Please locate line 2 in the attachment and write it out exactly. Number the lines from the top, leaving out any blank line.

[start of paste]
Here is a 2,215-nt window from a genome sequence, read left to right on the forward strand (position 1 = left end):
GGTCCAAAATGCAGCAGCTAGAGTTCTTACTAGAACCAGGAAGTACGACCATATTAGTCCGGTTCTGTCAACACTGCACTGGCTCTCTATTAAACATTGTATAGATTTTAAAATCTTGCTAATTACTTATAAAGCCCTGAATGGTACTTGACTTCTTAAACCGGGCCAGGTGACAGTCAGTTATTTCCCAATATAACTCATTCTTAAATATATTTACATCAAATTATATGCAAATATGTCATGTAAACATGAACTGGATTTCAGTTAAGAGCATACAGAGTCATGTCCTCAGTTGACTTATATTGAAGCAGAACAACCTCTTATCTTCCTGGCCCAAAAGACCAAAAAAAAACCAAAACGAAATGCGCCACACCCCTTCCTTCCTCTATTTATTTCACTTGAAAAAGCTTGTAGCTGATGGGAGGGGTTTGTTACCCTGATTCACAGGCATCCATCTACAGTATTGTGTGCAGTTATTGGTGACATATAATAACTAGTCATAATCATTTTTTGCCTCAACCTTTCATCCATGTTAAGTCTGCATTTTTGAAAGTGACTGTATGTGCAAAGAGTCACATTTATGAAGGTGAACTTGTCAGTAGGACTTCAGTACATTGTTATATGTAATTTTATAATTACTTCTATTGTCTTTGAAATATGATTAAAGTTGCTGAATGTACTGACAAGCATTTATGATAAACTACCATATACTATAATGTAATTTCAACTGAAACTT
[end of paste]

GGTCCAAAATGCAGCAGCTAGAGTTCTTACTAGAACCAGGAAGTACGACCATATTAGTCCGGTTCTGTCAACACTGCACTGGCTCTCTATTAAACATTGTATAGATTTTAAAATCTTGCTAATTACTTATAAAGCCCTGAATGGTACTTGACTTCTTAAACCGGGCCAGGTGACAGTCAGTTATTTCCCAATATAACTCATTCTTAAATATATTTACATCAAATTATATGCAAATATGTCATGTAAACATGAACTGGATTTCAGTTAAGAGCATACAGAGTCATGTCCTCAGTTGACTTATATTGAAGCAGAACAACCTCTTATCTTCCTGGCCCAAAAGACCAAAAAAAAACCAAAACGAAATGCGCCACACCCCTTCCTTCCTCTATTTATTTCACTTGAAAAAGCTTGTAGCTGATGGGAGGGGTTTGTTACCCTGATTCACAGGCATCCATCTACAGTATTGTGTGCAGTTATTGGTGACATATAATAACTAGTCATAATCATTTTTTGCCTCAACCTTTCATCCATGTTAAGTCTGCATTTTTGAAAGTGACTGTATGTGCAAAGAGTCACATTTATGAAGGTGAACTTGTCAGTAGGACTTCAGTACATTGTTATATGTAATTTTATAATTACTTCTATTGTCTTTGAAATATGATTAAAGTTGCTGAATGTACTGACAAGCATTTATGATAAACTACCATATACTATAATGTAATTTCAACTGAAACTT